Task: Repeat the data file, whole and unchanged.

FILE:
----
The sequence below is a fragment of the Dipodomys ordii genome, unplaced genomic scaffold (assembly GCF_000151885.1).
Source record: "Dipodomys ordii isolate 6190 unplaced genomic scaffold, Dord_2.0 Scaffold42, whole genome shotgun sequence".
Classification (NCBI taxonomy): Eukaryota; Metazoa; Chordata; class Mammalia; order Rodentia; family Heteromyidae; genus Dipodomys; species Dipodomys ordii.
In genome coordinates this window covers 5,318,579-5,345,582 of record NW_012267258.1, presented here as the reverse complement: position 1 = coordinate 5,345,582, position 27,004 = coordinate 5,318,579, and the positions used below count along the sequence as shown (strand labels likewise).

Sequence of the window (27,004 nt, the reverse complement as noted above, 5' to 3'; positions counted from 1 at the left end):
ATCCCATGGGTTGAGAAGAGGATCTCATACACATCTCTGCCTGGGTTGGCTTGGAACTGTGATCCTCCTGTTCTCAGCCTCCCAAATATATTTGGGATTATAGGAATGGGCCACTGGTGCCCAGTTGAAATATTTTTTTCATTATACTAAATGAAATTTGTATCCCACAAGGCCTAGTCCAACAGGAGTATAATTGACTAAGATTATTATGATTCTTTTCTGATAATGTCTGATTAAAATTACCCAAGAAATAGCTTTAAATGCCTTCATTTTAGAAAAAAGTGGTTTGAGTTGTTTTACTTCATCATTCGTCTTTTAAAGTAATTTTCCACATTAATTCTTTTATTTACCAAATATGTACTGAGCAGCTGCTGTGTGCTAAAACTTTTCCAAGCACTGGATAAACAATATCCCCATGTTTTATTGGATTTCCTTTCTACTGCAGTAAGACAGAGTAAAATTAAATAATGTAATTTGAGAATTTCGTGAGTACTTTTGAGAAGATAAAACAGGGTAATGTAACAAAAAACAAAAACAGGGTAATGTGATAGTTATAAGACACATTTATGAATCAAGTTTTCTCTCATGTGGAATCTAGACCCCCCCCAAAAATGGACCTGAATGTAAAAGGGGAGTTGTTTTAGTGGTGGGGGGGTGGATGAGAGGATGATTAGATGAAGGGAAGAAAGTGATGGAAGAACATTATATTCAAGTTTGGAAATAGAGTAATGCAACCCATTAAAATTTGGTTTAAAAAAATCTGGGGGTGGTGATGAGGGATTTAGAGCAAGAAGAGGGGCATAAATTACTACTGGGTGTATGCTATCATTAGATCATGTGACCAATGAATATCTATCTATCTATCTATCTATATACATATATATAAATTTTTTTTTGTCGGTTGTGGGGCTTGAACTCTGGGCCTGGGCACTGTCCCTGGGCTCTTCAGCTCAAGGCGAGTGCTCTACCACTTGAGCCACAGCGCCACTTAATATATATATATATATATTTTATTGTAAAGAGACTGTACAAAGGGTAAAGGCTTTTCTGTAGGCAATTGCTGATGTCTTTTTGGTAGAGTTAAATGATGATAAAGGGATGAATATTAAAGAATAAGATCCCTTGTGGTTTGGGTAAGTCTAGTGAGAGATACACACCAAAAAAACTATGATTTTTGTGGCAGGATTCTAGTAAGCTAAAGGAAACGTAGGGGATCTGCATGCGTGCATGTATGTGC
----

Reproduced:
The sequence below is a fragment of the Dipodomys ordii genome, unplaced genomic scaffold (assembly GCF_000151885.1).
Source record: "Dipodomys ordii isolate 6190 unplaced genomic scaffold, Dord_2.0 Scaffold42, whole genome shotgun sequence".
Classification (NCBI taxonomy): Eukaryota; Metazoa; Chordata; class Mammalia; order Rodentia; family Heteromyidae; genus Dipodomys; species Dipodomys ordii.
In genome coordinates this window covers 5,318,579-5,345,582 of record NW_012267258.1, presented here as the reverse complement: position 1 = coordinate 5,345,582, position 27,004 = coordinate 5,318,579, and the positions used below count along the sequence as shown (strand labels likewise).

Sequence of the window (27,004 nt, the reverse complement as noted above, 5' to 3'; positions counted from 1 at the left end):
ATCCCATGGGTTGAGAAGAGGATCTCATACACATCTCTGCCTGGGTTGGCTTGGAACTGTGATCCTCCTGTTCTCAGCCTCCCAAATATATTTGGGATTATAGGAATGGGCCACTGGTGCCCAGTTGAAATATTTTTTTCATTATACTAAATGAAATTTGTATCCCACAAGGCCTAGTCCAACAGGAGTATAATTGACTAAGATTATTATGATTCTTTTCTGATAATGTCTGATTAAAATTACCCAAGAAATAGCTTTAAATGCCTTCATTTTAGAAAAAAGTGGTTTGAGTTGTTTTACTTCATCATTCGTCTTTTAAAGTAATTTTCCACATTAATTCTTTTATTTACCAAATATGTACTGAGCAGCTGCTGTGTGCTAAAACTTTTCCAAGCACTGGATAAACAATATCCCCATGTTTTATTGGATTTCCTTTCTACTGCAGTAAGACAGAGTAAAATTAAATAATGTAATTTGAGAATTTCGTGAGTACTTTTGAGAAGATAAAACAGGGTAATGTAACAAAAAACAAAAACAGGGTAATGTGATAGTTATAAGACACATTTATGAATCAAGTTTTCTCTCATGTGGAATCTAGACCCCCCCCAAAAATGGACCTGAATGTAAAAGGGGAGTTGTTTTAGTGGTGGGGGGGTGGATGAGAGGATGATTAGATGAAGGGAAGAAAGTGATGGAAGAACATTATATTCAAGTTTGGAAATAGAGTAATGCAACCCATTAAAATTTGGTTTAAAAAAATCTGGGGGTGGTGATGAGGGATTTAGAGCAAGAAGAGGGGCATAAATTACTACTGGGTGTATGCTATCATTAGATCATGTGACCAATGAATATCTATCTATCTATCTATCTATATACATATATATAAATTTTTTTTTGTCGGTTGTGGGGCTTGAACTCTGGGCCTGGGCACTGTCCCTGGGCTCTTCAGCTCAAGGCGAGTGCTCTACCACTTGAGCCACAGCGCCACTTAATATATATATATATATATTTTATTGTAAAGAGACTGTACAAAGGGTAAAGGCTTTTCTGTAGGCAATTGCTGATGTCTTTTTGGTAGAGTTAAATGATGATAAAGGGATGAATATTAAAGAATAAGATCCCTTGTGGTTTGGGTAAGTCTAGTGAGAGATACACACCAAAAAAACTATGATTTTTGTGGCAGGATTCTAGTAAGCTAAAGGAAACGTAGGGGATCTGCATGCGTGCATGTATGTGC